Minor hockey should be about what kids want. And kids want two things: to have fun and improve. As a parent, when it comes to deciding to yell or not in the stands, ask yourself two key questions: 

  • Is my screaming preventing my kid from having fun?
  • Is my screaming preventing my kid from being fully invested in developing skills?

If the answer is “yes” to either of these questions (or if it’s not an overwhelming and definite no), you should refrain from yelling. Simple.

What to say at the rink:

I’m not saying parents need to be totally quiet during games. There is a place for positive and encouraging cheering. What I am advocating for is if, as a parent, you want your child to have fun and be focused on the game so he or she can improve, choose your moments and your words very carefully. 

How and when to cheer for your kids in a purposeful and positive fashion:

  1. Keep quiet during play. Refrain from yelling directives like “Skate!”, “Shoot!”, or “Pass!” so kids can actually focus their attention on the game and on learning to read the play.
  2. Cheering good actions (a goal, a nice pass, or a great effort) during play is okay, but keep it generic and make sure you do so for all players—that means your kid, her or his teammates, and opponents.
  3. In between whistles or during breaks in play, cheer for effort, sportsmanship, and, most importantly, for all players (see point #2).
  4. Never, ever criticize players, coaches, or the referees. Ever. 
  5. After the game, especially during the car ride home, restrict yourself to six words: “I love to watch you play.”

Hockey is one of the most exciting sports around, especially when you’re watching your daughter or son play. As hockey parents, we gain from reminding ourselves that hockey is about our kids having fun and improving. It’s also critical to remind ourselves that what we yell and do in the bleachers influences our kids on the ice.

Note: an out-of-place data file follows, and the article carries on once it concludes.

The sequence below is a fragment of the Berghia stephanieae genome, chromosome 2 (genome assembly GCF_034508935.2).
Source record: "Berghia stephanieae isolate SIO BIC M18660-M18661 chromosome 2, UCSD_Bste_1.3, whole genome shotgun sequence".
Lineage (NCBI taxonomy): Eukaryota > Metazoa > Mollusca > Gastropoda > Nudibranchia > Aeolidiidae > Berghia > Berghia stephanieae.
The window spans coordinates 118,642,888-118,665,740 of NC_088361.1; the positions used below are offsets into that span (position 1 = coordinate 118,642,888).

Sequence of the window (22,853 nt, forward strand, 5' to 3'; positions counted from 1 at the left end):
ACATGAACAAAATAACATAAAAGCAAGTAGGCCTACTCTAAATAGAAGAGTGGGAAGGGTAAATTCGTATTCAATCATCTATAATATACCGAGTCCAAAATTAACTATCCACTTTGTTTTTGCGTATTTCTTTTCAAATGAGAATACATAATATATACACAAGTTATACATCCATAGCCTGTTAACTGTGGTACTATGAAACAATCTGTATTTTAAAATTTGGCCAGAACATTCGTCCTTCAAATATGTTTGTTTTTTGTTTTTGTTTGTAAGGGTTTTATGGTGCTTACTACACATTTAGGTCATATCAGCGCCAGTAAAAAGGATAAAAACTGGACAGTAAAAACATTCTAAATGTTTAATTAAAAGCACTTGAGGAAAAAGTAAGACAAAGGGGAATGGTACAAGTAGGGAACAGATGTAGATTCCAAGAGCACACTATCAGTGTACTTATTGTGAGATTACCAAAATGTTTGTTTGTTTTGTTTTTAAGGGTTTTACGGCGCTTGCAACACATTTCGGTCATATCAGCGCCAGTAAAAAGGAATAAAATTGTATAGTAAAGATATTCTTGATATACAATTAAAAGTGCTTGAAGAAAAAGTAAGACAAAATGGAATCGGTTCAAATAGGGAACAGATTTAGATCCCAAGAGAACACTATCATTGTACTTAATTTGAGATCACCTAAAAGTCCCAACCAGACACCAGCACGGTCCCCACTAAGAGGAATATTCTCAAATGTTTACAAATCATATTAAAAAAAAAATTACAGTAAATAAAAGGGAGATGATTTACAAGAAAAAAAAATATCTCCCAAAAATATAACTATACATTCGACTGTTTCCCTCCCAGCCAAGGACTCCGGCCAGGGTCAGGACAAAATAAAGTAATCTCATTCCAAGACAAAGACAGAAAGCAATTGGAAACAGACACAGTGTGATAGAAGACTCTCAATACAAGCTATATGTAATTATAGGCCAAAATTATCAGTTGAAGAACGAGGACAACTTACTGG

After looking at the facts, I choose to refrain from yelling most of the time. When I do, I try to do so in a purposeful and positive fashion. The more kids are left to have fun and improve their skills, the more likely they will remain hockey players for life.

3 responses to “Why I decided I’d never yell when my kids play hockey

  1. Watch some of the videos out there where young kids describe how they feel when their parents yell at them during a game or event. It’s gut wrenching to watch. Don’t be willing to sacrifice the relationship with your children over a game. A game that most likely they won’t even be playing by the time they reach high school or college.

    You’ve made a great decision and I commend you for it!

  2. I run a hockey school in a large hockey market and I can assure you I have seen it all. My father was always very quiet in the stands, only clapping and never saying a word. He would attend every game , practice and training session I went to. He educated himself on the position(goalie) in order to be able to discuss game events intelligently. I owe so much to him and the game and can confidently say that the less said the better.

    Seeing so many parents and coaches thrown out of games due to poor conduct and sportsmanship, it is obvious that some people don’t know how to sit back and enjoy watching there kids play a game. Games are meant to be fun and more parents need to be coached on how to keep sports fun!

    Well said!